When you hold something that was 3D printed, you will notice it is usually lighter than something that was manufactured with another method. This is because of the infill density, sometimes called scaffolding, settings that are present in most 3D printers.
Thanks to adjustable infill density, 3D printers have the ability to make extremely light just like they can make sturdy, durable ones which is another way that additive manufacturing is more agile and versatile than most other manufacturing methods.
But the properties that your infill settings will grant to your products don't end there. You will also have the pattern of the infill that you can change depending on your needs. Choosing the right combination of infill settings can give your product flexibility, and durability and cause it to weigh less while not driving up the production cost and time, so it is best to educate yourself on the subject to improve the performance of your prints
What are Infill Settings?
In FDM / FFF 3D printing, when a model is being printed, you can see that the inside of the model is usually printed with a scaffolding-like structure that has spaces in between each cell. Depending on the fill density, the printed cell can be thicker and closer to each other and the pattern being printed can be basic square ones or more complicated structures, like a gyroid.
These different options like density and patterns all have a purpose in 3D printing and are taken advantage of by the users to change the aspects of the manufacturing process.
Why Do 3D Printers Use Different Infill Settings?
Methods like injection molding or CNC don't have the ability to change the inside of the model being manufactured. Injection molding depends on a mold that will be completely filled with a material to make the desired product and CNC requires a blank material that is later cut by a machine to manufacture a product.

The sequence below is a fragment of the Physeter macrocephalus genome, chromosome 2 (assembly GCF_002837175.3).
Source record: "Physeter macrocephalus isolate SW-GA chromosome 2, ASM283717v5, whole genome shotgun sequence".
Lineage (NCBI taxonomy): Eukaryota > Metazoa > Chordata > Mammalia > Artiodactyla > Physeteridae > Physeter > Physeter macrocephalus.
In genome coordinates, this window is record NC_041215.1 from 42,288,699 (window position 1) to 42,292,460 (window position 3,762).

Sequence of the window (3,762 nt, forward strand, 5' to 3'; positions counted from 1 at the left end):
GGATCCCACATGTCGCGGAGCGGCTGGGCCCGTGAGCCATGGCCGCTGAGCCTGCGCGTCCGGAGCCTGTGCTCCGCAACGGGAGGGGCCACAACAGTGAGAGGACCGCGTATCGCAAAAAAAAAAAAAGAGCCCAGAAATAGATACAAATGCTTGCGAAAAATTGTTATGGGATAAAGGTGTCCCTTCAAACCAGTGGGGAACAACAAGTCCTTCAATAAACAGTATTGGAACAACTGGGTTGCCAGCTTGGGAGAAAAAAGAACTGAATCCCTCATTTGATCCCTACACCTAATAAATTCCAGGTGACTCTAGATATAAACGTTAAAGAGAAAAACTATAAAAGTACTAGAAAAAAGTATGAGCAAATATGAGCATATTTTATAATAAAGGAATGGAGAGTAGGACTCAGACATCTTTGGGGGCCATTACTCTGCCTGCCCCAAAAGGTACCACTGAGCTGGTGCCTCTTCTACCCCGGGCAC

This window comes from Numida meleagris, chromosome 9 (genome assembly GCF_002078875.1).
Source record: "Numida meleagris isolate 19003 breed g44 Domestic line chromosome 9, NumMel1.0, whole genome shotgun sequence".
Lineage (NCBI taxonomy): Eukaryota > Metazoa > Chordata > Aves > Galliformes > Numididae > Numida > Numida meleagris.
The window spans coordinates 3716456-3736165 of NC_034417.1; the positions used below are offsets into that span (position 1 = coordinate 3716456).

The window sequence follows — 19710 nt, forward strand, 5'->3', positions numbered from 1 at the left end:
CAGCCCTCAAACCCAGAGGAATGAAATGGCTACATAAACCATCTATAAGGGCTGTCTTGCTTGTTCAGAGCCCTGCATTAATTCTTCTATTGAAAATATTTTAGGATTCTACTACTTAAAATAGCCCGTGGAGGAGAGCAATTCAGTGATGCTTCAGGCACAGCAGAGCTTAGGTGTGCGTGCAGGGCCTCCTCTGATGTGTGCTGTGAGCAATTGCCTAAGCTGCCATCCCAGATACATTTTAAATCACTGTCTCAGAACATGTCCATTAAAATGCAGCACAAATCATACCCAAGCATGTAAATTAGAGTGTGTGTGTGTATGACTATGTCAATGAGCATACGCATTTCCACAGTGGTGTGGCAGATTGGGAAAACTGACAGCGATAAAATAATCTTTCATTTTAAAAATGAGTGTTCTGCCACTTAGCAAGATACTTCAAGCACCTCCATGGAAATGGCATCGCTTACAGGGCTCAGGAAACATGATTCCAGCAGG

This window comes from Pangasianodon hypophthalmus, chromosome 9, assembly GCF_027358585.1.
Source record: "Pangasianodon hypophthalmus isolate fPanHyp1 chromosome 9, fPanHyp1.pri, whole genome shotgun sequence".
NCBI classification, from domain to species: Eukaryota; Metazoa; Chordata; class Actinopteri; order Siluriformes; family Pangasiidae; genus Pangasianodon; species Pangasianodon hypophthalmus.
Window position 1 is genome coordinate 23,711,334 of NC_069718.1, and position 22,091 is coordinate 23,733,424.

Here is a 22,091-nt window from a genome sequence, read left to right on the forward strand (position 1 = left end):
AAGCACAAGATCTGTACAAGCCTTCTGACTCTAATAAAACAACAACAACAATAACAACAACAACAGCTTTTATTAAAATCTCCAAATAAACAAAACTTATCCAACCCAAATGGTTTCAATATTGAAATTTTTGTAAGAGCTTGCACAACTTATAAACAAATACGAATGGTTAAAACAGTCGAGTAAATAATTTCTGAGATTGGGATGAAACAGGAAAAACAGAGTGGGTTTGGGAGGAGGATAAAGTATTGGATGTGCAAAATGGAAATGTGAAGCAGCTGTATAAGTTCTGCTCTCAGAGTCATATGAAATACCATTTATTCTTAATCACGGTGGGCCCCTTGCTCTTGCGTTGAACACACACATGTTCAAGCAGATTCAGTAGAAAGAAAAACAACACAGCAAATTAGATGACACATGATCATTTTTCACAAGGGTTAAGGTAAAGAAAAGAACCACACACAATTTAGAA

Due to additive manufacturing’s nature of producing something from scratch, you can also adjust what the inside of your product will be like. 3D printers use this ability to their advantage for several different reasons, either for convenience, quality or productivity.
The patterns you see inside the model are not just for visuals. They will affect the flexibility, durability, and also printing speed of the model. Different patterns have different properties and will enhance some aspects of your print if you choose the right one.
You will also waste less material when you are not making the model fully solid. Not only will this save you a lot of material and money in the long run, but it is also very environmentally friendly as you contribute to the production and waste of fewer plastics.
What Should Your Infill Density Be?
Your slicer or 3D printing software should have a slider for Infill Density in the settings section. This option will determine how hard, heavy, and sturdy or light and frail your end product will be. Adjusting the settings will give different results, so there is no one correct answer to what your infill density should be. It should be determined by the user based on the function of the print.
Infill Patterns and How They Affect Your Print
Patterns can grant your print different characteristics just like how filament types will dictate certain aspects of the printed model. The change will not be as dramatic as it is with the material you are using, but changing the infill pattern can make the end product flexible, more resistant to shock, or extremely light.
The best infill density and pattern will depend on what your budget is, how much time and how many 3D printers, the filaments you use and the purpose of the printed product. There is no one size fits all solution to infill settings.
Mix and match, experiment, and learn more on different infill settings to improve the results you get under different circumstances and get used to weighing in variables to get the best return on your prints.